‘In the history of microfinance across the world there are a lot of such examples [of temporary excess],’ says Ghosh. ‘But the overriding benefits to society of providing financial services to those who have been deprived overcome such obstacles. Microfinance will continue to flourish.’

Oliver Shah

Cage dinners

Photo by: openDemocracy under a CC Licence

On a quiet street behind Whitechapel tube station in London, the Maedah Grill serves up spicy lamb kebabs and deep fried squid.

Like any other Turkish restaurant in London, it buzzes with the chatter of city types, cash-strapped students and hungry locals. Once every six months, though, it hosts a more extraordinary party.

The dozen or so men who meet on these nights come from as far away as Birmingham and Manchester to embrace each other with warm cries of ‘salam e lekum’. They laugh and exchange gossip before ravenously scanning the menus and ordering portions of shish kebab and steak.

To an outsider, they look like brothers happily arguing, but their bond is as unique as it is terrible. They are the Britons who were held without charge in Guantánamo Bay naval base in the Bush Administration’s ‘war on terror’. These meals, dubbed ‘Cage Dinners’ in a wry nod to years spent behind bars in Cuba, are a chance to swap anecdotes of freedom and shake off memories of darker times.

A difficult journey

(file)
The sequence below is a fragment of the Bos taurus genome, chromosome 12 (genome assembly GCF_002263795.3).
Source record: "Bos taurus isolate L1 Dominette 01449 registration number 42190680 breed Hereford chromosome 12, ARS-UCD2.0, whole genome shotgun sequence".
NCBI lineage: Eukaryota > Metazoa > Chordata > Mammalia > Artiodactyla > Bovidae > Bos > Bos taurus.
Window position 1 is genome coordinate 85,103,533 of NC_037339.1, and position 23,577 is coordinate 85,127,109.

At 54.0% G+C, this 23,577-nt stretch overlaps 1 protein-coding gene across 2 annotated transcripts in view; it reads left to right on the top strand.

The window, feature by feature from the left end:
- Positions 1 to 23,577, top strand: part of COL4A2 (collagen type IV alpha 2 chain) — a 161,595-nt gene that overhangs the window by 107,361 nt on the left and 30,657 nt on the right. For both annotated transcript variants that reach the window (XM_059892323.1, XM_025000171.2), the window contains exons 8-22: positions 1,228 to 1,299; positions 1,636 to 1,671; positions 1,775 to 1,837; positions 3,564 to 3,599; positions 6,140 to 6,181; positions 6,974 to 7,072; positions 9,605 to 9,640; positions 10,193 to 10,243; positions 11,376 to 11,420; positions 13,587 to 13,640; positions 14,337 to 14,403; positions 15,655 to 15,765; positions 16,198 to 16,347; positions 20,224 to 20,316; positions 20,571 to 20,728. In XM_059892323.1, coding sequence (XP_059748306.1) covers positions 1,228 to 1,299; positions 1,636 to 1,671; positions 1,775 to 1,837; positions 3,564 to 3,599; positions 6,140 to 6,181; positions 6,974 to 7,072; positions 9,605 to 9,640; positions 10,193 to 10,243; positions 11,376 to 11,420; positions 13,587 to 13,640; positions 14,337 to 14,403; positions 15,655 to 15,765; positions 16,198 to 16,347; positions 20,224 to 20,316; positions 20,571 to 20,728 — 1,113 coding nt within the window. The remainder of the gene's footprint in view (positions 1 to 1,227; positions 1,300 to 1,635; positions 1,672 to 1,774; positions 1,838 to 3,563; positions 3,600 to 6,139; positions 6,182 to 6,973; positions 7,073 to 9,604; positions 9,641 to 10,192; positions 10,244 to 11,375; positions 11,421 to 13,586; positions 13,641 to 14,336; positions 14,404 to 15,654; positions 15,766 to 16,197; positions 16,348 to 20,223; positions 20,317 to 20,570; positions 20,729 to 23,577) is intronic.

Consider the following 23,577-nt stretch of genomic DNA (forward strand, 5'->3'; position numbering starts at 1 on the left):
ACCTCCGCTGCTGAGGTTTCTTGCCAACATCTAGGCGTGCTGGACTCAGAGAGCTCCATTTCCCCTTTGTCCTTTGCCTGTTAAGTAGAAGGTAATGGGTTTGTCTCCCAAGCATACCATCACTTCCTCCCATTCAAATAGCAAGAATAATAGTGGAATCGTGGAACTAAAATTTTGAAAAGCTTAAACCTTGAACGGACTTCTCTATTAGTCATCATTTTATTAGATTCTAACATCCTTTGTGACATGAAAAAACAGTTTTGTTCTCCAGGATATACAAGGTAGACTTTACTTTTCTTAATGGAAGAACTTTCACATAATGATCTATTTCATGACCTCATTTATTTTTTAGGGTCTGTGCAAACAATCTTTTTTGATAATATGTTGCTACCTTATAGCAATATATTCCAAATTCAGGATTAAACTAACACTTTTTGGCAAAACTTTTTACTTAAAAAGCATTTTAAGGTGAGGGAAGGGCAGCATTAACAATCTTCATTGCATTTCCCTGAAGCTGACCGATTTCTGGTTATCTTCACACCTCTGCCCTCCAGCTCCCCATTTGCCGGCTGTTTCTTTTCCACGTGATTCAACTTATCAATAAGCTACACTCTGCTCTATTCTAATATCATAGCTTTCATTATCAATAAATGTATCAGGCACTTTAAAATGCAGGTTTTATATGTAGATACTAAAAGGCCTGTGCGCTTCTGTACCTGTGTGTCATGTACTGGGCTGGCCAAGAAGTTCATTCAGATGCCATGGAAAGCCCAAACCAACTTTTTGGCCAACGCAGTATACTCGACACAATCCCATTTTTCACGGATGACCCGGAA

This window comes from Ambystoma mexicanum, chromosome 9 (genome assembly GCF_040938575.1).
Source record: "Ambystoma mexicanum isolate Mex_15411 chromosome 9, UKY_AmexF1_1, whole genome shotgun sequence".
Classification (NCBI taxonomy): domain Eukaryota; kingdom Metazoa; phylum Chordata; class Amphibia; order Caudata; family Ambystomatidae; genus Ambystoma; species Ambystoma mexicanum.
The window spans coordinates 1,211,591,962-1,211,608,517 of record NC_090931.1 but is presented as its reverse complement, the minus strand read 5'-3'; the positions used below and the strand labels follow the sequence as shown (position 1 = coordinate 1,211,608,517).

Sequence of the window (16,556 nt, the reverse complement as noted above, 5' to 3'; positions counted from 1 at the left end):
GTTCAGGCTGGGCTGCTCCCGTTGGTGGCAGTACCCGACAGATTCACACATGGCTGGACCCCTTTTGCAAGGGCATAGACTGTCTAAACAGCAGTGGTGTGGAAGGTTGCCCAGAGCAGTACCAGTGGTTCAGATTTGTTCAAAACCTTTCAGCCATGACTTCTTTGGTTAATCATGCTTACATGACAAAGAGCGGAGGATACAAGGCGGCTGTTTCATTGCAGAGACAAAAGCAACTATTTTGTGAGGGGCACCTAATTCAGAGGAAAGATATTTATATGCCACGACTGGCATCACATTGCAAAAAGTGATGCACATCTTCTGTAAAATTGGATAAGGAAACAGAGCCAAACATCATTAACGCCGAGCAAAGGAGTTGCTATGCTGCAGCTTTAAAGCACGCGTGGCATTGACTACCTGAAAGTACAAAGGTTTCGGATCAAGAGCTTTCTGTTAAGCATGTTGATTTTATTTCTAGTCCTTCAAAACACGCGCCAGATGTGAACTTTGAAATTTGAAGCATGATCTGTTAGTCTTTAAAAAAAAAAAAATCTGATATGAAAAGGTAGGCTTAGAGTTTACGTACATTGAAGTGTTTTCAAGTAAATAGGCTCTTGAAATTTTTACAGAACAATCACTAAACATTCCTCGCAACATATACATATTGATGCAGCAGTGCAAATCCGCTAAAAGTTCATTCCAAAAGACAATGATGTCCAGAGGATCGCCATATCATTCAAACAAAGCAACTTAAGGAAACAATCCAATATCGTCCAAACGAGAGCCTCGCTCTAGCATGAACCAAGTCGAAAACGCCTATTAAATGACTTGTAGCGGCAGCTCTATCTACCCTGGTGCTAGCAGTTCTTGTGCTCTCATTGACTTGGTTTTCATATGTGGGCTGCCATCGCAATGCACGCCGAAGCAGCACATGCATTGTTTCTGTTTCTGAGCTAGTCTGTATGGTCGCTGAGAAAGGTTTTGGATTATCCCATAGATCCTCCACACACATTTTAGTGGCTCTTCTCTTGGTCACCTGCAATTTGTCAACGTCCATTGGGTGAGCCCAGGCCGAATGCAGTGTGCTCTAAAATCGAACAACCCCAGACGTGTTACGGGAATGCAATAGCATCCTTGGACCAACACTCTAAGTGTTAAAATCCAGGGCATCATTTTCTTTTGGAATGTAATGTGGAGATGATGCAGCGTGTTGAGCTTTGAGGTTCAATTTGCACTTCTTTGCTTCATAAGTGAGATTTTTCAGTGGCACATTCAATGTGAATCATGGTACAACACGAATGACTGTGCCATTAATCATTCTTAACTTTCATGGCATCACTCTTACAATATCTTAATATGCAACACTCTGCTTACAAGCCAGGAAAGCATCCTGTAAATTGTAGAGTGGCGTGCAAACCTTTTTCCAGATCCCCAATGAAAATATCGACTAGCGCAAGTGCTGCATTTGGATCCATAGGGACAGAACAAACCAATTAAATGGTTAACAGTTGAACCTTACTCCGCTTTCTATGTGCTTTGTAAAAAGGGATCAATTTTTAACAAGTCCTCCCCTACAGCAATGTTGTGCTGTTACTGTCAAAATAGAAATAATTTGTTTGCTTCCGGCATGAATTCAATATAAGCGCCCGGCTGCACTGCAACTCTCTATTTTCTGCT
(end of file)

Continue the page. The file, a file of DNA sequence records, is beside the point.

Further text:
Media interest in Guantánamo Bay has gradually waned since Barack Obama announced plans for its closure in January. More than 540 of the 760 or so inmates held since 2001 have now been released without charge, and the lurid allegations of inhumane treatment that emerged with them have crystallized in the public consciousness as fact. For the 12 Muslim men sitting around the table in east London, however, returning to Britain has only been the start of a difficult new journey.

Among them is Tarek Dergoul, a 31 year old from Tower Hamlets. He was released from Cuba in 2004 after almost three years of imprisonment, during which time he alleges he was beaten and tortured. Beneath the jollity of every reunion, Dergoul says there is a starker reality. Meeting up with his fellow detainees is the only time he gets to truly relax.

‘I feel paranoid, like people are out to get me. I feel more comfortable with the guys that were there with me – I feel at ease and I’m OK. If I’m with other people I start to feel they don’t understand me’

‘It’s still hard for me to communicate with people who weren’t there,’ he begins. ‘I feel paranoid, like people are out to get me. I feel more comfortable with the guys that were there with me – I feel at ease and I’m OK. If I’m with other people I start to feel they don’t understand me.’

Dergoul’s struggle to settle back into life in the East End has been a long one. He came home to his terraced house five years ago, fighting his way through the gathered scrum of TV cameras and fending off the attentions of publicist Max Clifford. He sat down on the family sofa and realized he didn’t know where to begin.

‘All my brother said to me was that when I was looking at him, it was as if I was looking through him,’ Dergoul says. ‘I had this weird look in my eyes, looking straight at him as if he wasn’t in front of me. I had so much in my head, there was so much evil to explain. Who was I going to tell it to? Who was the right person to speak to? All these things were rushing through my head.’

Just a nightmare